Former Class of 2016 senator Matilda Thornton-Clark has been chosen to take over as the Student Government Association vice president of campus affairs on a permanent basis, according to a Jan. 19 SGA announcement.
The position was formerly filled by sophomore Yena Seo, who resigned Jan. 7 following a request from SGA President Dominick Recckio and the executive board. Recckio said Seo was asked to resign because the position had evolved after a re-evaluation of the SGA constitution, value sessions, shared governance initiatives and under the circumstances of recent racial events at the college. Thornton-Clark, a senior sociology major, filled the interim position.
Recckio said until there is a senate majority to approve her initial appointment as the interim replacement at the first meeting of the semester Jan. 25, the position is purely symbolic. However, he said he anticipates no obstructions. Once she receives a senate majority vote, Recckio said, the executive board will approve her as permanent.
“She is unanimously approved by the e-board to go through the process,” Recckio said.
According to the SGA constitution, the vice president of campus affairs’s duties are, among other things, to investigate student concerns other than those that are academic and to draft and review new legislation on campus issues, policies and events that affect the student body.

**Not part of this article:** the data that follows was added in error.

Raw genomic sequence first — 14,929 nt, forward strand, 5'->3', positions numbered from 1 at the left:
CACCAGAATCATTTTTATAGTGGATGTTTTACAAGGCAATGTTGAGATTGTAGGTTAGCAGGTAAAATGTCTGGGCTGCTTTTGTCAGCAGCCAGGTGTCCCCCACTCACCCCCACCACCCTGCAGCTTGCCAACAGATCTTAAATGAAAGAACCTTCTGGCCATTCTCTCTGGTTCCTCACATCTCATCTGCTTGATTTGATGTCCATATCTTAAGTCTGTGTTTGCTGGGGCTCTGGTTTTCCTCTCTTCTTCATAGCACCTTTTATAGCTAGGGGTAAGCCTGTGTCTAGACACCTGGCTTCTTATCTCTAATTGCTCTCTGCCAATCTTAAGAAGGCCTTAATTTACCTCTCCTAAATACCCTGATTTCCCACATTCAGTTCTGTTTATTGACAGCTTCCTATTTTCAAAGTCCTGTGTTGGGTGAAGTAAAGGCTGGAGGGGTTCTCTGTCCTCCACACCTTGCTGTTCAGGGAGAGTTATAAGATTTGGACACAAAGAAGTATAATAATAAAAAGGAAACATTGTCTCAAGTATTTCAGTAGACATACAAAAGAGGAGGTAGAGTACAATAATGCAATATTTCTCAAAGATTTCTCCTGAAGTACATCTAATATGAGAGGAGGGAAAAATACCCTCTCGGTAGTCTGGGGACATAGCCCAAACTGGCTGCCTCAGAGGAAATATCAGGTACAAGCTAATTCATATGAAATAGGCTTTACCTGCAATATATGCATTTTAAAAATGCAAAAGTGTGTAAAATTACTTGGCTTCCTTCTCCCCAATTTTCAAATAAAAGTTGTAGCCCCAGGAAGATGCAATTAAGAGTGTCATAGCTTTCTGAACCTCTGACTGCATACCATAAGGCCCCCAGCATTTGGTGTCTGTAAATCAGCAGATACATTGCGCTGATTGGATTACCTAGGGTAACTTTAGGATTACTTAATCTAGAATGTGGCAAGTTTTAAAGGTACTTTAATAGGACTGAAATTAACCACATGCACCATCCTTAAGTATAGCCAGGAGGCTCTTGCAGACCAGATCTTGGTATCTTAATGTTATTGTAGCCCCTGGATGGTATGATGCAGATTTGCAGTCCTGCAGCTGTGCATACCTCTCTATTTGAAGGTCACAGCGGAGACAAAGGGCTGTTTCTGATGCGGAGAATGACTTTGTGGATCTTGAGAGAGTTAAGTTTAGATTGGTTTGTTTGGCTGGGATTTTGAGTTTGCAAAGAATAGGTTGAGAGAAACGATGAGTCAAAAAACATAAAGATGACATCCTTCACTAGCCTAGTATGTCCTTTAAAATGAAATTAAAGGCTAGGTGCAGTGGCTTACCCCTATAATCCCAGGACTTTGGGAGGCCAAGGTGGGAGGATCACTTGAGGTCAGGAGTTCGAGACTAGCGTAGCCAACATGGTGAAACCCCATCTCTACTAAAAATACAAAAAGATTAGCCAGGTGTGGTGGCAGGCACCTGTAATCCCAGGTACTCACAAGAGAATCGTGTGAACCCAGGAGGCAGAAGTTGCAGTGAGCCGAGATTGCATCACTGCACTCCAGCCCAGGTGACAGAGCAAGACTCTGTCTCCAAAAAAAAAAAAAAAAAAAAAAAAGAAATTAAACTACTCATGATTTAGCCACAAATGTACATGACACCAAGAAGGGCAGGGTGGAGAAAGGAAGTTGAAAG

Thornton-Clark served as the Class of 2016 senator in the fall before being chosen for vice president of campus affairs. She had taken a semester off during her junior year to work with students at Rutgers University with Public Interest Research Group Campus Action and said she “loved the spirit of activism.”
“I worked with a nonprofit called PIRG Campus Action as a campus organizer training students on how to run political campaigns,” she said. “That really showed me how important student activism is.”
Recckio said Thornton-Clark has the experience needed for the position.
“Matilda brings really awesome experience around campus issues and campus activism,” Recckio said. “It makes a lot of sense how our campus is currently moving forward with issues to have someone who has that body of knowledge and experience and expertise to be close to the team.”
According to the post announcing the decision, Thornton-Clark will advance upcoming initiatives and events as a part of her job.
“We are excited to work with her this semester on initiatives such as combatting sexual assault and events like Elect ALANA and Elect LGBTQ+,” the post said.
The Elect ALANA and Elect LGBTQ+ are “sister programs” to the Elect Her program, which is headed by Seo, Thornton-Clark said.
The Elect Her program is a four-hour workshop teaching women how to run for elective office during college and later in life. The Elect ALANA and Elect LGBTQ+ initiatives are day- or weekend-long events celebrating the distinct communities they focus on.
“I want to make the environment a more comfortable place. … My goal and vision behind it is getting those students a chance to speak for themselves,” Thornton-Clark said. “I want to help create that climate of activism on campus and really show IC students that their voices matter and that together we can make change.”